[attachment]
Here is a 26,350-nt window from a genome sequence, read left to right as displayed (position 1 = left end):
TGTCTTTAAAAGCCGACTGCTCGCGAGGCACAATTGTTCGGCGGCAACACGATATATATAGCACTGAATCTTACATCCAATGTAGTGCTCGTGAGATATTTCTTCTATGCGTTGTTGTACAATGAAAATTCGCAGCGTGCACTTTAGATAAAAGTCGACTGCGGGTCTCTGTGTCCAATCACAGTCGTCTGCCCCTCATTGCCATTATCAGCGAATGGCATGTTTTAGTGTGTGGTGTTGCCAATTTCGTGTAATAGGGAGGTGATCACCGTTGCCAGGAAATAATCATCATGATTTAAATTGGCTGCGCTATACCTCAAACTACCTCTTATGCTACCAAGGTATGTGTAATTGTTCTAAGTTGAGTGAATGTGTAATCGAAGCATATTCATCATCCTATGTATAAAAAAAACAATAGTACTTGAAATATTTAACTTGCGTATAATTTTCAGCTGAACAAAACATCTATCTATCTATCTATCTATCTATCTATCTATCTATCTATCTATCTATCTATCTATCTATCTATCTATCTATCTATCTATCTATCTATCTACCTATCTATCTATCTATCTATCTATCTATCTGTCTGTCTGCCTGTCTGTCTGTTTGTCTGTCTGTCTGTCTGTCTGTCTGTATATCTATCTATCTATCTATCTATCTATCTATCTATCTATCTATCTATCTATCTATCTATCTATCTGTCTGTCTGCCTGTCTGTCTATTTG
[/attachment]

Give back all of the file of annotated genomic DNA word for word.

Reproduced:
Here is a 26,350-nt window from a genome sequence, read left to right as displayed (position 1 = left end):
TGTCTTTAAAAGCCGACTGCTCGCGAGGCACAATTGTTCGGCGGCAACACGATATATATAGCACTGAATCTTACATCCAATGTAGTGCTCGTGAGATATTTCTTCTATGCGTTGTTGTACAATGAAAATTCGCAGCGTGCACTTTAGATAAAAGTCGACTGCGGGTCTCTGTGTCCAATCACAGTCGTCTGCCCCTCATTGCCATTATCAGCGAATGGCATGTTTTAGTGTGTGGTGTTGCCAATTTCGTGTAATAGGGAGGTGATCACCGTTGCCAGGAAATAATCATCATGATTTAAATTGGCTGCGCTATACCTCAAACTACCTCTTATGCTACCAAGGTATGTGTAATTGTTCTAAGTTGAGTGAATGTGTAATCGAAGCATATTCATCATCCTATGTATAAAAAAAACAATAGTACTTGAAATATTTAACTTGCGTATAATTTTCAGCTGAACAAAACATCTATCTATCTATCTATCTATCTATCTATCTATCTATCTATCTATCTATCTATCTATCTATCTATCTATCTATCTATCTATCTATCTATCTACCTATCTATCTATCTATCTATCTATCTATCTGTCTGTCTGCCTGTCTGTCTGTTTGTCTGTCTGTCTGTCTGTCTGTCTGTATATCTATCTATCTATCTATCTATCTATCTATCTATCTATCTATCTATCTATCTATCTATCTATCTGTCTGTCTGCCTGTCTGTCTATTTG